“Do you know where I can get a gun?” OR “Where does Mom keep her anti-anxiety pills?”
(Seeking access to lethal means)
“Please take my CD collection, I’m not going to need it anymore.”
Making plans by giving away prized possessions)Slide27
Take the following 3 steps:ASK About Suicide
Seek More Information/ Keep Safe 3. Know Where and How to Refer (Take Action!)What you can do when you hear suicidal language or suspect someone is suicidalSlide28
REMEMBER Asking about suicide does not put the thought of killing oneself in someone’s head, but gives them a sense of relief that someone is finally hearing them and will LISTEN.
Asking is the first step in Saving a Life!Slide29
29Step 1: How to Ask About Suicide
IndirectSometimes when people are as sad as you are, they think about suicide. Have you ever thought about it?
Do you ever want to go to bed and never wake up?DirectHave you thought about suicide?Do you want to kill yourself?Are you thinking about suicide?Slide30
30Step 1: How to Ask About Suicide
Be AwareOf your non-verbal cues. How you ask is not as important as the ASKING itself. If you can’t do it, find someone who can. You’re NOT thinking of suicide, are you?You wouldn’t do something really stupid, would you?Slide31
Step 2: SEEK more information &
1.Seek a private area to talk.2.Seek to establish a relationship.3.Comment on what you see and observe non-judgmentally.4. Be curious about their perceived problem. Find out how long they’ve thought about suicide and if they’ve attempted suicide in the past and if tried to get help.Slide32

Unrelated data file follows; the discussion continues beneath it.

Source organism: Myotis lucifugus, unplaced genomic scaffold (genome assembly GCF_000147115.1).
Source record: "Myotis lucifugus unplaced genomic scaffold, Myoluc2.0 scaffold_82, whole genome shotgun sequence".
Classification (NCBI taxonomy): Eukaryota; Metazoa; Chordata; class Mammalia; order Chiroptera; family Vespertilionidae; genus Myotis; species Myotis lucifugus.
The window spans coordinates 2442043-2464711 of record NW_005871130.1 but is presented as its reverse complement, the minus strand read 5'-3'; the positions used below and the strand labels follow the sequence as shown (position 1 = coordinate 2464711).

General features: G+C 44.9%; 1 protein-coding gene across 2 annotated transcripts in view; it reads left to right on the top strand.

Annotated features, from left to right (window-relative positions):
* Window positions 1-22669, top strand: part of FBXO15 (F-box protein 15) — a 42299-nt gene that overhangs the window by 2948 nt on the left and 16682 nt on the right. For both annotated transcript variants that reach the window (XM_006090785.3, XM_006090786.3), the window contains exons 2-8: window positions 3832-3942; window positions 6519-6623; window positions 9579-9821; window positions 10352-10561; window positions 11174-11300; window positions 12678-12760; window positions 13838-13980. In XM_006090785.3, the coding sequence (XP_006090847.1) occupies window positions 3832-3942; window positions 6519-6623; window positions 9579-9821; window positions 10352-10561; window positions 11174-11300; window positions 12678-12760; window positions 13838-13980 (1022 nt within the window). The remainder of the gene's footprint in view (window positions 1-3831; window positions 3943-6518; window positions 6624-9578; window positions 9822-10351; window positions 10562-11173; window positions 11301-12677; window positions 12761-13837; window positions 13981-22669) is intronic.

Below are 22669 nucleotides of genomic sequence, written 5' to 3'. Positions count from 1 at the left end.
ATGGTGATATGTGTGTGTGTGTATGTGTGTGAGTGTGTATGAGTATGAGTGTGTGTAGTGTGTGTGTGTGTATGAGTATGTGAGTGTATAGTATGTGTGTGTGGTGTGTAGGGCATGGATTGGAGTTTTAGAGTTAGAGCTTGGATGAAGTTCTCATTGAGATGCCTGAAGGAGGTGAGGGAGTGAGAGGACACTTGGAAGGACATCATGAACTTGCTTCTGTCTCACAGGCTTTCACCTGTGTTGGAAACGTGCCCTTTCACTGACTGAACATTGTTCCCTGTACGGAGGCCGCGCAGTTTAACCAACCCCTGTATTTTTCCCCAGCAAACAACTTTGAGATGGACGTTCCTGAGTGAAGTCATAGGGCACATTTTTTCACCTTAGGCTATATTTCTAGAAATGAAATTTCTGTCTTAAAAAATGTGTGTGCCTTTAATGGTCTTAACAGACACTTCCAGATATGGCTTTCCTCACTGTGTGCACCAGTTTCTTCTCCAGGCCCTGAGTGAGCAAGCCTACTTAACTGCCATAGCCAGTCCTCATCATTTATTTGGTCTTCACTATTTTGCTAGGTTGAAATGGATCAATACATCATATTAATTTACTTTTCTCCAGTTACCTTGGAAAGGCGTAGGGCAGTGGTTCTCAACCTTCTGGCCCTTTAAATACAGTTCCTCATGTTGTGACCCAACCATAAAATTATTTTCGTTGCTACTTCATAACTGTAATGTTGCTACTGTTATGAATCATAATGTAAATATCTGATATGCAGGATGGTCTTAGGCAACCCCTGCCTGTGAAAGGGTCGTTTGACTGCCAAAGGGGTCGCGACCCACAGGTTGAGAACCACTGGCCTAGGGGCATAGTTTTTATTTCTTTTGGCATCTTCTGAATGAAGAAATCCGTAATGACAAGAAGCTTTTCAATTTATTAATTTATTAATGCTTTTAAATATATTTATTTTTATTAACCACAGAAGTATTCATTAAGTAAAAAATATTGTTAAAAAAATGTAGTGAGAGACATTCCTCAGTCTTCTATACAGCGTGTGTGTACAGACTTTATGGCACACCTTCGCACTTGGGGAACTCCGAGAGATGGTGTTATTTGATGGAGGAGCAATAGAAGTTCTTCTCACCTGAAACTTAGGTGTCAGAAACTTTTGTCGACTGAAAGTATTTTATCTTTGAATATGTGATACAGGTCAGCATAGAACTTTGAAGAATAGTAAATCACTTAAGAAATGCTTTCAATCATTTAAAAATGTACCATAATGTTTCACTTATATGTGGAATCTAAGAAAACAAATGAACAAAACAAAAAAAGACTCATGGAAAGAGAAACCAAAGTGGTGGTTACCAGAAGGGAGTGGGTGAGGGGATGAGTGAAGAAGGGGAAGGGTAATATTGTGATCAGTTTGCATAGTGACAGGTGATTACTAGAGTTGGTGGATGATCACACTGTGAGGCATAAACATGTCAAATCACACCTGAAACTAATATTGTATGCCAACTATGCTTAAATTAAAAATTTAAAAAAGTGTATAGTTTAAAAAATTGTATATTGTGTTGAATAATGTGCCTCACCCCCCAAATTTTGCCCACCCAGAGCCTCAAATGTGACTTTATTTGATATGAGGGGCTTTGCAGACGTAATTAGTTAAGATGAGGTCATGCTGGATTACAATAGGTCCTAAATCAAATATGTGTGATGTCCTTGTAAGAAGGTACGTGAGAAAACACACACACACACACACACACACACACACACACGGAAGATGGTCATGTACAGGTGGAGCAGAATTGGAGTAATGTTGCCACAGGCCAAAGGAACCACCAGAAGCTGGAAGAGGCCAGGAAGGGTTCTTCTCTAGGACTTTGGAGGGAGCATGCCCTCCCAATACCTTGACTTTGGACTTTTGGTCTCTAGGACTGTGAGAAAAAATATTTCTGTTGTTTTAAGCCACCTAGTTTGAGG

STEP 2: SEEK more information &
5. Seek to find out if they are at immediate high risk of suicide: (do they have a plan?) (have they rehearsed it in their mind?) and/or (do they have a gun, access to pills or other means?) Take immediate steps to limit access to means and assure safety if YES.6. Find out who and where they normally go to for help (family, friends, pastor, neighbor, roommate, girl/boy friend).7. Find out if they have a regular doctor, mental health provider or counselor.8. Be sure to be aware of your own non-verbal reactions and tone of voice! Slide33
33As you seek more information, help ensure the person’s safety and/or help them start to implement a safety plan.
With immediate risk of suicide, Call 911 or get someone to the nearest hospital emergency room!
STEP 2: SEEK more information & Keep SAFESlide34
34The third step in the referral process is to
KNOW where to refer nationally, in Texas and in your area, your school or your
community. National Suicide Prevention Lifeline:1-800-273-TALK\1-800-273- 8255SAVE A NUMBER TO SAVE A LIFE
STEP 3: KNOW – How and Where to Refer? Slide35
911s, Hospitals, Law Enforcement and Mobile Crisis Outreach Teams